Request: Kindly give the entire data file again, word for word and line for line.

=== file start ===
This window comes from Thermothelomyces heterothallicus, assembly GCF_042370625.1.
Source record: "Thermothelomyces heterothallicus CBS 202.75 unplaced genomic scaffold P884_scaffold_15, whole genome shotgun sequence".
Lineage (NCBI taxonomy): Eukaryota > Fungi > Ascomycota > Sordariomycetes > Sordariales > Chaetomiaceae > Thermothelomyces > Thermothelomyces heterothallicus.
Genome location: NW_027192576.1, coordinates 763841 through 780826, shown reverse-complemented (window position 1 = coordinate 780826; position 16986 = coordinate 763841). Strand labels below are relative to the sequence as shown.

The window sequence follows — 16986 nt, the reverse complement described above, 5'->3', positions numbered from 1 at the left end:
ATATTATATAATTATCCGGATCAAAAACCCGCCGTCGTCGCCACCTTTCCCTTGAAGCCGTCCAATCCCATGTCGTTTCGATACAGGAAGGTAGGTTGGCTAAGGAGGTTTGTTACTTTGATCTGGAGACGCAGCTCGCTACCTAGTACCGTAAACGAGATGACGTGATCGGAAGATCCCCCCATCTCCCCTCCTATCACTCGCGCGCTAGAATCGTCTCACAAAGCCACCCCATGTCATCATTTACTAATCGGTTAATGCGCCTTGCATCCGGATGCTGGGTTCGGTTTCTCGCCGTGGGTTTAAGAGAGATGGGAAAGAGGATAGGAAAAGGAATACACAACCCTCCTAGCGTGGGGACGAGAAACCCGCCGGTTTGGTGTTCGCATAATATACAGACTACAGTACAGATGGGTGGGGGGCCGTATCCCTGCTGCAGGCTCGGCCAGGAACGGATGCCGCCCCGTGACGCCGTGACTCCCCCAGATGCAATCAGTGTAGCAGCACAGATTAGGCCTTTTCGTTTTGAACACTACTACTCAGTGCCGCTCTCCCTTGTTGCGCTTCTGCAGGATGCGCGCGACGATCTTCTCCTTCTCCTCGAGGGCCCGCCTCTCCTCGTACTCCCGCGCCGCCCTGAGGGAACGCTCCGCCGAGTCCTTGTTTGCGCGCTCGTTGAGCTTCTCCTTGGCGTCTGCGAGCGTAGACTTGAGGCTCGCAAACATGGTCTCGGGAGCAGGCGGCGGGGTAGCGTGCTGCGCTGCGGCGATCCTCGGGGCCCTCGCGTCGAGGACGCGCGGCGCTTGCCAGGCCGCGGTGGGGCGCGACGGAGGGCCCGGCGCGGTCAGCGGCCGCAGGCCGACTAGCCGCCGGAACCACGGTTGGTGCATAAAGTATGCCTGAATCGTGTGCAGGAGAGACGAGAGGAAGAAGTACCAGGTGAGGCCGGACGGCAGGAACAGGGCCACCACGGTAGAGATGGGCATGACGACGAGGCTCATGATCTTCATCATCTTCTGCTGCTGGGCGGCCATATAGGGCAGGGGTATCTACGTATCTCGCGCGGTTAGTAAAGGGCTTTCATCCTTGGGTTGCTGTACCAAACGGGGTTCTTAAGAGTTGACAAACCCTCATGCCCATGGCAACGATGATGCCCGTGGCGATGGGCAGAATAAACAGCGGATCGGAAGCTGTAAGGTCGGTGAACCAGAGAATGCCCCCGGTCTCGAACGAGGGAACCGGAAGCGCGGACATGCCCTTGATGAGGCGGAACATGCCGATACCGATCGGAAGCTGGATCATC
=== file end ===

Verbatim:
This window comes from Thermothelomyces heterothallicus, assembly GCF_042370625.1.
Source record: "Thermothelomyces heterothallicus CBS 202.75 unplaced genomic scaffold P884_scaffold_15, whole genome shotgun sequence".
Lineage (NCBI taxonomy): Eukaryota > Fungi > Ascomycota > Sordariomycetes > Sordariales > Chaetomiaceae > Thermothelomyces > Thermothelomyces heterothallicus.
Genome location: NW_027192576.1, coordinates 763841 through 780826, shown reverse-complemented (window position 1 = coordinate 780826; position 16986 = coordinate 763841). Strand labels below are relative to the sequence as shown.

The window sequence follows — 16986 nt, the reverse complement described above, 5'->3', positions numbered from 1 at the left end:
ATATTATATAATTATCCGGATCAAAAACCCGCCGTCGTCGCCACCTTTCCCTTGAAGCCGTCCAATCCCATGTCGTTTCGATACAGGAAGGTAGGTTGGCTAAGGAGGTTTGTTACTTTGATCTGGAGACGCAGCTCGCTACCTAGTACCGTAAACGAGATGACGTGATCGGAAGATCCCCCCATCTCCCCTCCTATCACTCGCGCGCTAGAATCGTCTCACAAAGCCACCCCATGTCATCATTTACTAATCGGTTAATGCGCCTTGCATCCGGATGCTGGGTTCGGTTTCTCGCCGTGGGTTTAAGAGAGATGGGAAAGAGGATAGGAAAAGGAATACACAACCCTCCTAGCGTGGGGACGAGAAACCCGCCGGTTTGGTGTTCGCATAATATACAGACTACAGTACAGATGGGTGGGGGGCCGTATCCCTGCTGCAGGCTCGGCCAGGAACGGATGCCGCCCCGTGACGCCGTGACTCCCCCAGATGCAATCAGTGTAGCAGCACAGATTAGGCCTTTTCGTTTTGAACACTACTACTCAGTGCCGCTCTCCCTTGTTGCGCTTCTGCAGGATGCGCGCGACGATCTTCTCCTTCTCCTCGAGGGCCCGCCTCTCCTCGTACTCCCGCGCCGCCCTGAGGGAACGCTCCGCCGAGTCCTTGTTTGCGCGCTCGTTGAGCTTCTCCTTGGCGTCTGCGAGCGTAGACTTGAGGCTCGCAAACATGGTCTCGGGAGCAGGCGGCGGGGTAGCGTGCTGCGCTGCGGCGATCCTCGGGGCCCTCGCGTCGAGGACGCGCGGCGCTTGCCAGGCCGCGGTGGGGCGCGACGGAGGGCCCGGCGCGGTCAGCGGCCGCAGGCCGACTAGCCGCCGGAACCACGGTTGGTGCATAAAGTATGCCTGAATCGTGTGCAGGAGAGACGAGAGGAAGAAGTACCAGGTGAGGCCGGACGGCAGGAACAGGGCCACCACGGTAGAGATGGGCATGACGACGAGGCTCATGATCTTCATCATCTTCTGCTGCTGGGCGGCCATATAGGGCAGGGGTATCTACGTATCTCGCGCGGTTAGTAAAGGGCTTTCATCCTTGGGTTGCTGTACCAAACGGGGTTCTTAAGAGTTGACAAACCCTCATGCCCATGGCAACGATGATGCCCGTGGCGATGGGCAGAATAAACAGCGGATCGGAAGCTGTAAGGTCGGTGAACCAGAGAATGCCCCCGGTCTCGAACGAGGGAACCGGAAGCGCGGACATGCCCTTGATGAGGCGGAACATGCCGATACCGATCGGAAGCTGGATCATC